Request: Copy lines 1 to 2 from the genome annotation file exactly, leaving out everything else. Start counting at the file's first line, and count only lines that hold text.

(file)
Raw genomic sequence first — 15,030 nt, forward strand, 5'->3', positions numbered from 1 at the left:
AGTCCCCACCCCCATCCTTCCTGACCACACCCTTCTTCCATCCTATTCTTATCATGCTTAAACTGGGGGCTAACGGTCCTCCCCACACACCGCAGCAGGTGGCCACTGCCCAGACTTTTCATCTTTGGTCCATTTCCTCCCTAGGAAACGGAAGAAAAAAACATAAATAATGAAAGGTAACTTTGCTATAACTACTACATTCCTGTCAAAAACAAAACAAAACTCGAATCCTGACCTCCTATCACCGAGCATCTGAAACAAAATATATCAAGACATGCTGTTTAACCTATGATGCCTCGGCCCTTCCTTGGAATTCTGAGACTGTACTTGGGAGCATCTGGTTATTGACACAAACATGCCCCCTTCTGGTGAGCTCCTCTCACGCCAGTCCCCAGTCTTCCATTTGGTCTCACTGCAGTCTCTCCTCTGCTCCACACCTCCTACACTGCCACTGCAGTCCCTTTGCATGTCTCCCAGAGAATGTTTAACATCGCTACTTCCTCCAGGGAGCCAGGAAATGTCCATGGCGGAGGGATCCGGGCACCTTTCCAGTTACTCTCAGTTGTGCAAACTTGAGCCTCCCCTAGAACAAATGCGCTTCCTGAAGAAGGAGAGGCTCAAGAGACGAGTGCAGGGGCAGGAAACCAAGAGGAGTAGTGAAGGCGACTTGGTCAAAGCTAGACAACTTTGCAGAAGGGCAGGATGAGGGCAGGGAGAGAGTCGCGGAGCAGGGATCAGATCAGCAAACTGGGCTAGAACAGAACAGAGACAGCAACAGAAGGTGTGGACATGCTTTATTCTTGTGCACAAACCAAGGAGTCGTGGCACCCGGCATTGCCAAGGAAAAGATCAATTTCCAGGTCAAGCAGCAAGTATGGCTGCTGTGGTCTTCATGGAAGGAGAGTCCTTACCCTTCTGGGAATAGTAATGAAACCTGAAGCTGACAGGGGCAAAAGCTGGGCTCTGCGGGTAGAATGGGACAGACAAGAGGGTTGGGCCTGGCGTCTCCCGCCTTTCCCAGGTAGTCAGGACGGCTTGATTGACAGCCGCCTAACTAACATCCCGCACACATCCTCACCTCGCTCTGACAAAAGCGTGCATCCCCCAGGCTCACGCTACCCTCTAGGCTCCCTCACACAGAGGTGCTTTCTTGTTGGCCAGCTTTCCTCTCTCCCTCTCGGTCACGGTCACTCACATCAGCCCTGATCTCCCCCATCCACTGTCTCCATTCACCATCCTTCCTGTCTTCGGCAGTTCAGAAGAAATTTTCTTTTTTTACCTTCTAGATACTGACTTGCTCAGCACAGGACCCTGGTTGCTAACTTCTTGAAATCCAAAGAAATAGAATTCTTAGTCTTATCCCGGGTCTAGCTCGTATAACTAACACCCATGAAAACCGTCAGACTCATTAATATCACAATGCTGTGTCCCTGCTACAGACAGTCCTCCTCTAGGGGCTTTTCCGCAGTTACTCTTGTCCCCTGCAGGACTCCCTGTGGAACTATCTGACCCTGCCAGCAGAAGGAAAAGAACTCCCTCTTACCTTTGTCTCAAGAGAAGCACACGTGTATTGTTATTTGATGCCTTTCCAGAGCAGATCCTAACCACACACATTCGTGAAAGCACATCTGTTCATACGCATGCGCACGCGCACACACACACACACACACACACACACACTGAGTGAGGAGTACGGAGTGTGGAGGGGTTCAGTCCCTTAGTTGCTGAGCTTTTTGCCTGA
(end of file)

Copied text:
Raw genomic sequence first — 15,030 nt, forward strand, 5'->3', positions numbered from 1 at the left:
AGTCCCCACCCCCATCCTTCCTGACCACACCCTTCTTCCATCCTATTCTTATCATGCTTAAACTGGGGGCTAACGGTCCTCCCCACACACCGCAGCAGGTGGCCACTGCCCAGACTTTTCATCTTTGGTCCATTTCCTCCCTAGGAAACGGAAGAAAAAAACATAAATAATGAAAGGTAACTTTGCTATAACTACTACATTCCTGTCAAAAACAAAACAAAACTCGAATCCTGACCTCCTATCACCGAGCATCTGAAACAAAATATATCAAGACATGCTGTTTAACCTATGATGCCTCGGCCCTTCCTTGGAATTCTGAGACTGTACTTGGGAGCATCTGGTTATTGACACAAACATGCCCCCTTCTGGTGAGCTCCTCTCACGCCAGTCCCCAGTCTTCCATTTGGTCTCACTGCAGTCTCTCCTCTGCTCCACACCTCCTACACTGCCACTGCAGTCCCTTTGCATGTCTCCCAGAGAATGTTTAACATCGCTACTTCCTCCAGGGAGCCAGGAAATGTCCATGGCGGAGGGATCCGGGCACCTTTCCAGTTACTCTCAGTTGTGCAAACTTGAGCCTCCCCTAGAACAAATGCGCTTCCTGAAGAAGGAGAGGCTCAAGAGACGAGTGCAGGGGCAGGAAACCAAGAGGAGTAGTGAAGGCGACTTGGTCAAAGCTAGACAACTTTGCAGAAGGGCAGGATGAGGGCAGGGAGAGAGTCGCGGAGCAGGGATCAGATCAGCAAACTGGGCTAGAACAGAACAGAGACAGCAACAGAAGGTGTGGACATGCTTTATTCTTGTGCACAAACCAAGGAGTCGTGGCACCCGGCATTGCCAAGGAAAAGATCAATTTCCAGGTCAAGCAGCAAGTATGGCTGCTGTGGTCTTCATGGAAGGAGAGTCCTTACCCTTCTGGGAATAGTAATGAAACCTGAAGCTGACAGGGGCAAAAGCTGGGCTCTGCGGGTAGAATGGGACAGACAAGAGGGTTGGGCCTGGCGTCTCCCGCCTTTCCCAGGTAGTCAGGACGGCTTGATTGACAGCCGCCTAACTAACATCCCGCACACATCCTCACCTCGCTCTGACAAAAGCGTGCATCCCCCAGGCTCACGCTACCCTCTAGGCTCCCTCACACAGAGGTGCTTTCTTGTTGGCCAGCTTTCCTCTCTCCCTCTCGGTCACGGTCACTCACATCAGCCCTGATCTCCCCCATCCACTGTCTCCATTCACCATCCTTCCTGTCTTCGGCAGTTCAGAAGAAATTTTCTTTTTTTACCTTCTAGATACTGACTTGCTCAGCACAGGACCCTGGTTGCTAACTTCTTGAAATCCAAAGAAATAGAATTCTTAGTCTTATCCCGGGTCTAGCTCGTATAACTAACACCCATGAAAACCGTCAGACTCATTAATATCACAATGCTGTGTCCCTGCTACAGACAGTCCTCCTCTAGGGGCTTTTCCGCAGTTACTCTTGTCCCCTGCAGGACTCCCTGTGGAACTATCTGACCCTGCCAGCAGAAGGAAAAGAACTCCCTCTTACCTTTGTCTCAAGAGAAGCACACGTGTATTGTTATTTGATGCCTTTCCAGAGCAGATCCTAACCACACACATTCGTGAAAGCACATCTGTTCATACGCATGCGCACGCGCACACACACACACACACACACACACACACTGAGTGAGGAGTACGGAGTGTGGAGGGGTTCAGTCCCTTAGTTGCTGAGCTTTTTGCCTGA